“It wasn’t easy to begin with”, Razia recalls. “There was no public school in our village for girls and there still is not. The community was not inclined to send their daughters all the way to the school in the city. When the AEP centre was established in Basti Jhabail, I took upon myself to approach and convince community members to enroll their girls. I would teach in the morning and move from house to house in the afternoon identifying out-of-school girls and persuading their parents. Gradually, the community’s views on girls’ education started to change.”

Razia visiting Malook’s house
UNICEF/Pakistan/Sami Malik
During the school closure due to COVID19 pandemic, Razia would often visit Malook’s house to give her assignments and help with her lessons so that her learning process would continue.

Currently, there are 80 children enrolled in the AEP, Basti Jhabail, of which 50 are girls. There are two teachers in the centre and students are spilt into two groups – one group has children of age 4 and 5, and the other group has children and adolescents between age 6 to 16 years.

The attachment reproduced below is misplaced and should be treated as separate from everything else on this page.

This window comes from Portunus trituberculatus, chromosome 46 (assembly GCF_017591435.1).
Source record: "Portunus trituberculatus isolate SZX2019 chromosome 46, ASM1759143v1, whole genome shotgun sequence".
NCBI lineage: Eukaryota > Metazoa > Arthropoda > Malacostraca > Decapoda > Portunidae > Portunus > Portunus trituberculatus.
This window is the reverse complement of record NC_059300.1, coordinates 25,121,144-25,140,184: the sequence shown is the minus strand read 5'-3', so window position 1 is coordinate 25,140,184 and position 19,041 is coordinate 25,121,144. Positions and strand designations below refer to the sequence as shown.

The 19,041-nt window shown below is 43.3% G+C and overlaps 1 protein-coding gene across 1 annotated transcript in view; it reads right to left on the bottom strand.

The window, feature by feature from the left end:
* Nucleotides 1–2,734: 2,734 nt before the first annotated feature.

The younger children are between 4 to 5 years of age and the older are between 5 to 16 years. Students are pursuing a 48-month programme which would enable them to complete primary education.

Overall, there are 240 AEP centers operating in six districts of Punjab with around 10,000 children enrolled. Nearly 60 percent are girls. A total of 480 teachers are working in these centres who have received capacity building and skills development training which has resulted in improved teaching and learning practices.